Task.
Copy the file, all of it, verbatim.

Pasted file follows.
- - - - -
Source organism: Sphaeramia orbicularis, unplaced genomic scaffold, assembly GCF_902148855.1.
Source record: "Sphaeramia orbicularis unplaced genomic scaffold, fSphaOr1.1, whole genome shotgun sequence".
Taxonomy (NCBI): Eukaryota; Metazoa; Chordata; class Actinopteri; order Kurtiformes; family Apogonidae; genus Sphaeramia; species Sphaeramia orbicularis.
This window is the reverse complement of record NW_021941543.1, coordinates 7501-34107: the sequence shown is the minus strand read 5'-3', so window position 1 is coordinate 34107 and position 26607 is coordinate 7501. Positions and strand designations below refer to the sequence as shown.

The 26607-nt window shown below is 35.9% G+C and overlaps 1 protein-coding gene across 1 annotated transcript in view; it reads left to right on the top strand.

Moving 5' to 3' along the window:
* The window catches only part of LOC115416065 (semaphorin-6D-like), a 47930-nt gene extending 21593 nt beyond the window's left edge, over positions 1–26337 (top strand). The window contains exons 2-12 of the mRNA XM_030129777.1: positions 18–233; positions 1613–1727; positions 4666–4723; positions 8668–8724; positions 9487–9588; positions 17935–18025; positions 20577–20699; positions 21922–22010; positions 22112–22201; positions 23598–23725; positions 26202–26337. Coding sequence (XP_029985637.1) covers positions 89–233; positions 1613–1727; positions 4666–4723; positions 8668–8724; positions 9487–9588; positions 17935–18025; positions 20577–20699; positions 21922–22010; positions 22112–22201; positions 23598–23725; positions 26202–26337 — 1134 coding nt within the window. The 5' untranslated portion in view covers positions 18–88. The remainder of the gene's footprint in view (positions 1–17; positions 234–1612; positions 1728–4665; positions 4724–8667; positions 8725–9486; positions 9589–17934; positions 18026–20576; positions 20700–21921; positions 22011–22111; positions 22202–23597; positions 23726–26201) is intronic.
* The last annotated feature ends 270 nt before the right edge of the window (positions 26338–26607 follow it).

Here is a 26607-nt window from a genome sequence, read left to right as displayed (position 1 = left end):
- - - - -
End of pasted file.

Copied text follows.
Source organism: Sphaeramia orbicularis, unplaced genomic scaffold, assembly GCF_902148855.1.
Source record: "Sphaeramia orbicularis unplaced genomic scaffold, fSphaOr1.1, whole genome shotgun sequence".
Taxonomy (NCBI): Eukaryota; Metazoa; Chordata; class Actinopteri; order Kurtiformes; family Apogonidae; genus Sphaeramia; species Sphaeramia orbicularis.
This window is the reverse complement of record NW_021941543.1, coordinates 7501-34107: the sequence shown is the minus strand read 5'-3', so window position 1 is coordinate 34107 and position 26607 is coordinate 7501. Positions and strand designations below refer to the sequence as shown.

The 26607-nt window shown below is 35.9% G+C and overlaps 1 protein-coding gene across 1 annotated transcript in view; it reads left to right on the top strand.

Moving 5' to 3' along the window:
* The window catches only part of LOC115416065 (semaphorin-6D-like), a 47930-nt gene extending 21593 nt beyond the window's left edge, over positions 1–26337 (top strand). The window contains exons 2-12 of the mRNA XM_030129777.1: positions 18–233; positions 1613–1727; positions 4666–4723; positions 8668–8724; positions 9487–9588; positions 17935–18025; positions 20577–20699; positions 21922–22010; positions 22112–22201; positions 23598–23725; positions 26202–26337. Coding sequence (XP_029985637.1) covers positions 89–233; positions 1613–1727; positions 4666–4723; positions 8668–8724; positions 9487–9588; positions 17935–18025; positions 20577–20699; positions 21922–22010; positions 22112–22201; positions 23598–23725; positions 26202–26337 — 1134 coding nt within the window. The 5' untranslated portion in view covers positions 18–88. The remainder of the gene's footprint in view (positions 1–17; positions 234–1612; positions 1728–4665; positions 4724–8667; positions 8725–9486; positions 9589–17934; positions 18026–20576; positions 20700–21921; positions 22011–22111; positions 22202–23597; positions 23726–26201) is intronic.
* The last annotated feature ends 270 nt before the right edge of the window (positions 26338–26607 follow it).

Here is a 26607-nt window from a genome sequence, read left to right as displayed (position 1 = left end):